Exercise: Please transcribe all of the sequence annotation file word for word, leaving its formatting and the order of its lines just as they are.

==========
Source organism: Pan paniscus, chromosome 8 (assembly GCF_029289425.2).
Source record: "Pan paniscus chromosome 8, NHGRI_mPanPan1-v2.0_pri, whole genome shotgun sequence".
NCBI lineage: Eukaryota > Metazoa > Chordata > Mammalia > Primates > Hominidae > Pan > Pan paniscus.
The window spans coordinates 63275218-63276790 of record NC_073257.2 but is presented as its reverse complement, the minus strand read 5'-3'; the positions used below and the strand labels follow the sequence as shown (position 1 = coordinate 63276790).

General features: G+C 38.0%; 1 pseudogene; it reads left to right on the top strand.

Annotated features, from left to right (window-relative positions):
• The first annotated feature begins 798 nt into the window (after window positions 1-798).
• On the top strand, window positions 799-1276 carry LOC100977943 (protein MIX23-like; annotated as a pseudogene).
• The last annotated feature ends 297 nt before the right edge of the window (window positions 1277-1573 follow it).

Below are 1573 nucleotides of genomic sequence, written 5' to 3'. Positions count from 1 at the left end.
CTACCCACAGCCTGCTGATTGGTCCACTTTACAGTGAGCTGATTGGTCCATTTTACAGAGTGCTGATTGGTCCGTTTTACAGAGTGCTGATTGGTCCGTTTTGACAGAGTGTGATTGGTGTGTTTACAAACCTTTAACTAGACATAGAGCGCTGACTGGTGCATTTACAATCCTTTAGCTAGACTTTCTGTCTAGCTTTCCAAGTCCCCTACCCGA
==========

Source organism: Pan paniscus, chromosome 8 (assembly GCF_029289425.2).
Source record: "Pan paniscus chromosome 8, NHGRI_mPanPan1-v2.0_pri, whole genome shotgun sequence".
NCBI lineage: Eukaryota > Metazoa > Chordata > Mammalia > Primates > Hominidae > Pan > Pan paniscus.
The window spans coordinates 63275218-63276790 of record NC_073257.2 but is presented as its reverse complement, the minus strand read 5'-3'; the positions used below and the strand labels follow the sequence as shown (position 1 = coordinate 63276790).

General features: G+C 38.0%; 1 pseudogene; it reads left to right on the top strand.

Annotated features, from left to right (window-relative positions):
• The first annotated feature begins 798 nt into the window (after window positions 1-798).
• On the top strand, window positions 799-1276 carry LOC100977943 (protein MIX23-like; annotated as a pseudogene).
• The last annotated feature ends 297 nt before the right edge of the window (window positions 1277-1573 follow it).

Below are 1573 nucleotides of genomic sequence, written 5' to 3'. Positions count from 1 at the left end.
CTACCCACAGCCTGCTGATTGGTCCACTTTACAGTGAGCTGATTGGTCCATTTTACAGAGTGCTGATTGGTCCGTTTTACAGAGTGCTGATTGGTCCGTTTTGACAGAGTGTGATTGGTGTGTTTACAAACCTTTAACTAGACATAGAGCGCTGACTGGTGCATTTACAATCCTTTAGCTAGACTTTCTGTCTAGCTTTCCAAGTCCCCTACCCGA